Date: October 1st, 1999
Imagine what it must be like to move to a nursing home. You spend your days in unfamiliar surroundings, removed from loved ones and dependent on strangers to tend to your most basic needs. Worse, losing the ability to live at home exacts a great personal financial price. The Alliance for Aging Research estimates that the total average cost of care for a person who remains independent during the year is $4,800. But should that person need to spend any time at all in a nursing home, the average cost expands more than seven times to $36,000 per year! Because of loss of independence due to chronic diseases of aging, the United States pays through the roof, too. We spend an additional $26 billion in health care costs annually because older Americans begin to lose their independence due to loss of mobility, macular degeneration, Alzheimer's, incontinence, and other chronic disabling conditions.
If you think you're too young to worry about the high cost of nursing home care and lost independence, you should think again. Two-thirds of the costs are borne by state and federal governments, so you are paying as a taxpayer. Insurance companies set rates high to pay for costly age-related infirmity, and those costs get passed on to you, too. As it is, very few Americans have adequate insurance for long term care. Even if you are younger than 65, chances are the health and independence of your living parents has real economic consequences for you.
Here are a few things to keep in mind so that both you and your doctor are in shape to reduce the threat of losing your independence:
Keep yourself healthy by getting serious about preventive medicine
A key way to maintain independence is to get regular checkups and health screenings. Nipping conditions in the bud increases the chances that doctors will be able to help you remain independent and at less cost. In addition, a good diet and proper exercise will also increase the odds that you will be able to remain on your own. Check out our feature, A Healthy Way To Sweat Aging. It has plenty of good news about the benefits of exercise!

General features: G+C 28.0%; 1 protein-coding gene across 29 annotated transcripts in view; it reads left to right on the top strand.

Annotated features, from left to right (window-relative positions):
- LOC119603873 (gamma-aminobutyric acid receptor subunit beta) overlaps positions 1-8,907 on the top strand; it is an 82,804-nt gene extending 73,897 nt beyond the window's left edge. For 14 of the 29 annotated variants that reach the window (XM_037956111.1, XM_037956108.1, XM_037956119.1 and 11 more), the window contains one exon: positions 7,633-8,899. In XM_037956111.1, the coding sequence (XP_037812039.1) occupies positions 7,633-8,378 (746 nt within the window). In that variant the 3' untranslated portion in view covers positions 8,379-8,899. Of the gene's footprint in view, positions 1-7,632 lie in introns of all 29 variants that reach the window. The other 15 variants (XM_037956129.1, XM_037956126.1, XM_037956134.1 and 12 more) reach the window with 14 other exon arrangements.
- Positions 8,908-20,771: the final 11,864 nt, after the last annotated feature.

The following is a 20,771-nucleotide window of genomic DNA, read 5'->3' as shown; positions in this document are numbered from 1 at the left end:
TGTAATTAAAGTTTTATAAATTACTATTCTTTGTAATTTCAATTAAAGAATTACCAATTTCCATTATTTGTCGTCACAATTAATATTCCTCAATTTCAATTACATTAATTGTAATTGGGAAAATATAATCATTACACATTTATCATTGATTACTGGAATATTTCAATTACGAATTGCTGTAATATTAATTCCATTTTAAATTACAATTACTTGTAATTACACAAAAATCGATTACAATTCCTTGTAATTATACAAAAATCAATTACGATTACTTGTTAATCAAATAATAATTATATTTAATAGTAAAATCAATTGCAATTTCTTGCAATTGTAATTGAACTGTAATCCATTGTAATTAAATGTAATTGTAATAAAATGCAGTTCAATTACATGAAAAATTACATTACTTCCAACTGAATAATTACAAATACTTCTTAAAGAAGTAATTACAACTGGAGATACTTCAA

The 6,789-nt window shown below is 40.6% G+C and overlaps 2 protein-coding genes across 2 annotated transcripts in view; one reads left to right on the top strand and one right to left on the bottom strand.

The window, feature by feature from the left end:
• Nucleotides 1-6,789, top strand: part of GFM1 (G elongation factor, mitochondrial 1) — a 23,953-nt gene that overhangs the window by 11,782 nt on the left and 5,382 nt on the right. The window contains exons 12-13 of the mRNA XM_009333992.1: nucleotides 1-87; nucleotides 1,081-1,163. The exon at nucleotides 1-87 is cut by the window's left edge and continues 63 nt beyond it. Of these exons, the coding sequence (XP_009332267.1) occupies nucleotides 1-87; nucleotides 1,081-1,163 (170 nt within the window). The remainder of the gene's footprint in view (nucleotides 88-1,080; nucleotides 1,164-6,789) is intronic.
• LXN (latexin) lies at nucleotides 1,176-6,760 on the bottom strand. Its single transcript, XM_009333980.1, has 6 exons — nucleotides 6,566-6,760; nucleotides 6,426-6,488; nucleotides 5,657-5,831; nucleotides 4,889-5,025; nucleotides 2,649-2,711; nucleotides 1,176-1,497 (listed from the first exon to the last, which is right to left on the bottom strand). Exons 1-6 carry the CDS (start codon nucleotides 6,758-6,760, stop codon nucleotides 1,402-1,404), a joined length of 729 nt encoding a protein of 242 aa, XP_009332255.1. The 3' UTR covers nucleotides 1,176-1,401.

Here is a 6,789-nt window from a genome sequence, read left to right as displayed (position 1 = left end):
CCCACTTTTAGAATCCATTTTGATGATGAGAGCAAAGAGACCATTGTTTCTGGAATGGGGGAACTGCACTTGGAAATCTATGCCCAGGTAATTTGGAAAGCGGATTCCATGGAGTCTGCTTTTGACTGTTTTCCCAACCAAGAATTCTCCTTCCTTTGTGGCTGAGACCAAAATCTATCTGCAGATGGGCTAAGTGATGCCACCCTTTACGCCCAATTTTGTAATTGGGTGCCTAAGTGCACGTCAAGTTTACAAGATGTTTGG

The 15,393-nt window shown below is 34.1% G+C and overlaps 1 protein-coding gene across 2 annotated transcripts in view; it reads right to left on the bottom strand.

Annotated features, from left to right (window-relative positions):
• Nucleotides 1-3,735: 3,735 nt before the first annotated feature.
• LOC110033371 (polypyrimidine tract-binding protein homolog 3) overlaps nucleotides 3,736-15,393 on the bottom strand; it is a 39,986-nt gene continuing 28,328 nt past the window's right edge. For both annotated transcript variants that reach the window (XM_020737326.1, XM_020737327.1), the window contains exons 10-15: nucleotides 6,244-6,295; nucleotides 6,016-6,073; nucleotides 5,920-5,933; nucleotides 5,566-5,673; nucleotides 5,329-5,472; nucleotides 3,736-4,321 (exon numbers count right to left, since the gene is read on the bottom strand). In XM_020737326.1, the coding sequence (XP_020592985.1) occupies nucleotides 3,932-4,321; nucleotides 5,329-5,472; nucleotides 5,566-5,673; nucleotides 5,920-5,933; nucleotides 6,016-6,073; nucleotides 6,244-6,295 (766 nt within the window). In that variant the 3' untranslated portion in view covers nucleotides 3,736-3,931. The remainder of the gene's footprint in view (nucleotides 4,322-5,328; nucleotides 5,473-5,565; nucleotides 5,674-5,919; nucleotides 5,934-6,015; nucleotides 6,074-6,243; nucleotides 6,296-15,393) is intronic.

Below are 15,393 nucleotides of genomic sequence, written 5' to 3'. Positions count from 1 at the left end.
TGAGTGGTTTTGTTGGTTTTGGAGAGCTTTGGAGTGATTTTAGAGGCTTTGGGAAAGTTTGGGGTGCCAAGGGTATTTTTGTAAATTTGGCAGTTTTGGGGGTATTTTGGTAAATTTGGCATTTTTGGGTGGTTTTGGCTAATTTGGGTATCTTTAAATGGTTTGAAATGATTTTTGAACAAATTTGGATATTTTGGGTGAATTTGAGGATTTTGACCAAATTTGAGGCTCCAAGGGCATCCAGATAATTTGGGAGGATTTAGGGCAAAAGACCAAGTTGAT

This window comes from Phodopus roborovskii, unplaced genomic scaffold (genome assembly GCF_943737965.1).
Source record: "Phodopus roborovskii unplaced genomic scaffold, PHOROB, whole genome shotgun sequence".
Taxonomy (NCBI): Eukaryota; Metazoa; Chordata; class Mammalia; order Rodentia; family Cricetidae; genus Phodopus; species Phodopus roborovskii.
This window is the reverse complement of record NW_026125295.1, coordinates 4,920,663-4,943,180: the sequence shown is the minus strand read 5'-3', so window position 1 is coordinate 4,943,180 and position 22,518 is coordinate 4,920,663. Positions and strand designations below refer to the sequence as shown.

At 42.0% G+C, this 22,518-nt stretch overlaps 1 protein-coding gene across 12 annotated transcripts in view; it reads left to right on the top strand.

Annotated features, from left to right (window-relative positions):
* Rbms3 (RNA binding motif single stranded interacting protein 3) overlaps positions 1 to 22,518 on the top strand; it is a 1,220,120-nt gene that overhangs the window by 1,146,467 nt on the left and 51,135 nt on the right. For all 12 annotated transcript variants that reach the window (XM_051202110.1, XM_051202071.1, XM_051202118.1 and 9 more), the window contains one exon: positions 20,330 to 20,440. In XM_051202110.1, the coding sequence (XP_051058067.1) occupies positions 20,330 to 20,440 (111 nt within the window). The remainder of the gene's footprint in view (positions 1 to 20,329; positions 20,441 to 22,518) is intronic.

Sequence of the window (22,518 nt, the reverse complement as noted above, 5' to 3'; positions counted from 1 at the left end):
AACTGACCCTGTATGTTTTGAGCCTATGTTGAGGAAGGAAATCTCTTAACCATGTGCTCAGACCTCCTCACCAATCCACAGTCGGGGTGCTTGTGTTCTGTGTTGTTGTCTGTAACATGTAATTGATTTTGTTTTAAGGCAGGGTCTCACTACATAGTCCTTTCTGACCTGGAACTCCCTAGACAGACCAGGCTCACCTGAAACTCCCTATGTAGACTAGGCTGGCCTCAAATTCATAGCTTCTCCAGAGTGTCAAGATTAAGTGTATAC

If you are older than 65, demand care from trained geriatricians
Geriatricians are specially trained to detect and treat illnesses and conditions that affect us as we age. If your health care provider happens to be one, the chances are much greater that you will maintain your health and independence. Geriatricians are educated and skilled at diagnosing aches and illnesses in older bodies and which treatments they respond to best. Their care of you can preclude wasted and possibly harmful treatment by others. To find a geriatrician in your area, click here to link with the American Medical Association's web site. The AMA lists geriatricians by state.
Advocate for reform that requires geriatric training for doctors, nurses, and pharmacists, and funds education programs for all health care personnel
Too few medical and health care training institutions require geriatric training, and funds are generally unavailable for geriatric courses. In addition, the current Medicare payment system discourages doctors from practicing geriatrics. Contact your state and federal legislators and let them know how important it is that these conditions change. Contact the leaders of medical schools and tell them that you consider it vitally important that medical students are trained in geriatrics.